I faced issue while starting TNS Listener for my Oracle XE DB on my Linux box using bash shell:

LSNRCTL> start
Starting /oracle/product/11.2.0/xe/bin/tnslsnr: please wait...

TNS-12537: TNS:connection closed
 TNS-12560: TNS:protocol adapter error
  TNS-00507: Connection closed
   Linux Error: 29: Illegal seek

I tried a lot with different solutions given in internet and finally the issue got solved after referring to post - https://dba.stackexchange.com/questions/23308/linux-error-29-illegal-seek-in-lsnrctl-for-linux-version-11-2

The solution for my case is:

export LD_BIND_NOW=1

I have installed Oracle XE DB in multiple Linux boxes but I faced this issue with only 1 box. What is this variable and how it solves Illegal seek issue?

My Linux box details are:

bash-4.1$ uname -a
Linux <hostname> 2.6.39-100.5.1.el6uek.x86_64 #1 SMP Tue Mar 6 20:26:00 EST 2012 x86_64 x86_64 x86_64 GNU/Linux
  • All those Linux boxes were with the same kernel version and hardware? – Danila Ladner May 1 '13 at 2:58
  • Yes, this worked for me also! – Ahmed Hashem Feb 24 '14 at 10:45

Controlling the operation of the dynamic loader

There are a range of environment variables that the dynamic loader will respond to. Most of these are more use to ldd than they are to the average user, and can most conveniently be set by running ldd with various switches. They include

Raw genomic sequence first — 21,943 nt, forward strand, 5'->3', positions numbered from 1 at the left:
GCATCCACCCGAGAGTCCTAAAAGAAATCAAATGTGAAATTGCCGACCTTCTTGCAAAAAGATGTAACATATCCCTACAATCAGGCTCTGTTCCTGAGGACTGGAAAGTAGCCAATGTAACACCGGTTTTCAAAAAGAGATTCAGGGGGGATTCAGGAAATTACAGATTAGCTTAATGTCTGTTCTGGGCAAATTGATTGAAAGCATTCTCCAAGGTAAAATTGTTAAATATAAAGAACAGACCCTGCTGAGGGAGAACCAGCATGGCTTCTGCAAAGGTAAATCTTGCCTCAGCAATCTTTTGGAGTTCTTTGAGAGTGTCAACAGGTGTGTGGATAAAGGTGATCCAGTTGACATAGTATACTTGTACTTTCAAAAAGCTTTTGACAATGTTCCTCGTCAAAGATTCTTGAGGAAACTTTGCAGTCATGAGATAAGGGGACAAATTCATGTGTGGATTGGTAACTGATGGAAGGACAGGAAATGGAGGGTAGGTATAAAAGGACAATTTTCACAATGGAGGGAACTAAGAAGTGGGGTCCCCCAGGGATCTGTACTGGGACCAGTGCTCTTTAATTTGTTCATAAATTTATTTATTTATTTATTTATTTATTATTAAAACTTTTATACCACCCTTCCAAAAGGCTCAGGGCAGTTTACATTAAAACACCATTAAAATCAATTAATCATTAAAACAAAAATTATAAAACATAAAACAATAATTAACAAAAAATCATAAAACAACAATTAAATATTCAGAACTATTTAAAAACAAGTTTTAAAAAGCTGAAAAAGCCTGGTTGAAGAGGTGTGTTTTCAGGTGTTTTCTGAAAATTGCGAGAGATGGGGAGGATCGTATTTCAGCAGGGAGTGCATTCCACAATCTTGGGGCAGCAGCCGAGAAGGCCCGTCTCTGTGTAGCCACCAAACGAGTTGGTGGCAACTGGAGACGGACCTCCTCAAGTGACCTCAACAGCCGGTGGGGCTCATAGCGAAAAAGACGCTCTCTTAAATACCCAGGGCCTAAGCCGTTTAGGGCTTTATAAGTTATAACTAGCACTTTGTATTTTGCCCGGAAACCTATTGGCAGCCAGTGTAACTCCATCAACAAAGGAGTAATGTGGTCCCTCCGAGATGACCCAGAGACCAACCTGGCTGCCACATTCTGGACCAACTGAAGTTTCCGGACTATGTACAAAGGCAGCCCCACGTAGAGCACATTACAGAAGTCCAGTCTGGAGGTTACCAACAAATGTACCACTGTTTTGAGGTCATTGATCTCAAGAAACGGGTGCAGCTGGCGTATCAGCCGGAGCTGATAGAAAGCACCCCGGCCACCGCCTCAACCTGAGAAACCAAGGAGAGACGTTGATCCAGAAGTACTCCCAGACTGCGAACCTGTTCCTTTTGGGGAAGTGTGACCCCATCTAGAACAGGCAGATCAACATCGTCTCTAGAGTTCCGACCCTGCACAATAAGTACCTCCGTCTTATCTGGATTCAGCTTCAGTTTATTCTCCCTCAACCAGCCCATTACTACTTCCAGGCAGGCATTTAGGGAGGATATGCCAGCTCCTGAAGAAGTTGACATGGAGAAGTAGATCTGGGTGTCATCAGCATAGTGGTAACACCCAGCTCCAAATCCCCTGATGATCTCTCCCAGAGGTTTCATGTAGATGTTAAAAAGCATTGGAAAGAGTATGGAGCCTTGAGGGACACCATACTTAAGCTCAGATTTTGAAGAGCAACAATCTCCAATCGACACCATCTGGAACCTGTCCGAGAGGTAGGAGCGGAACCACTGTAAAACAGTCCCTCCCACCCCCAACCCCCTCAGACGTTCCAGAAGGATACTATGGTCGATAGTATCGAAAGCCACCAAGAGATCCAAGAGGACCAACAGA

LD_BIND_NOW --- normally, functions are not `looked up' in libraries until they are called. Setting this flag causes all the lookups to happen when the library is loaded, giving a slower startup time. It's useful when you want to test a program to make sure that everything is linked.

In simple terms - If LD_BIND_NOW variable is set to 1, in C, C++ it causes lazy load, of libraries (i.e load libraries when required) or when its used - instead of loading during startup

If the software operates in mixed mode, this is set too.

May be in your case, its a start up issue and this library was never used...!


Today I experienced the same issue. The problem appears to be a bug inside the binary tnslsnr executable.

The solution I had was to change the hostname to an IP address in the listener.ora situated in /oracle/product/11.2.0/xe/network/admin/listener.ora

# listener.ora Network Configuration File:

    (SID_DESC =
      (SID_NAME = PLSExtProc)
      (ORACLE_HOME = /oracle/product/11.2.0/xe)
      (PROGRAM = extproc)

      (ADDRESS = (PROTOCOL = TCP)(HOST = = 1521))


Tweaking the file /etc/hosts and overriding the localhost statement, like described in other answers, does not work.

I don't know if using IP addresses instead of hostname is recommended but, for me, it does the trick.


Include in /etc/hosts file the following line: localhost.localdomain localhost

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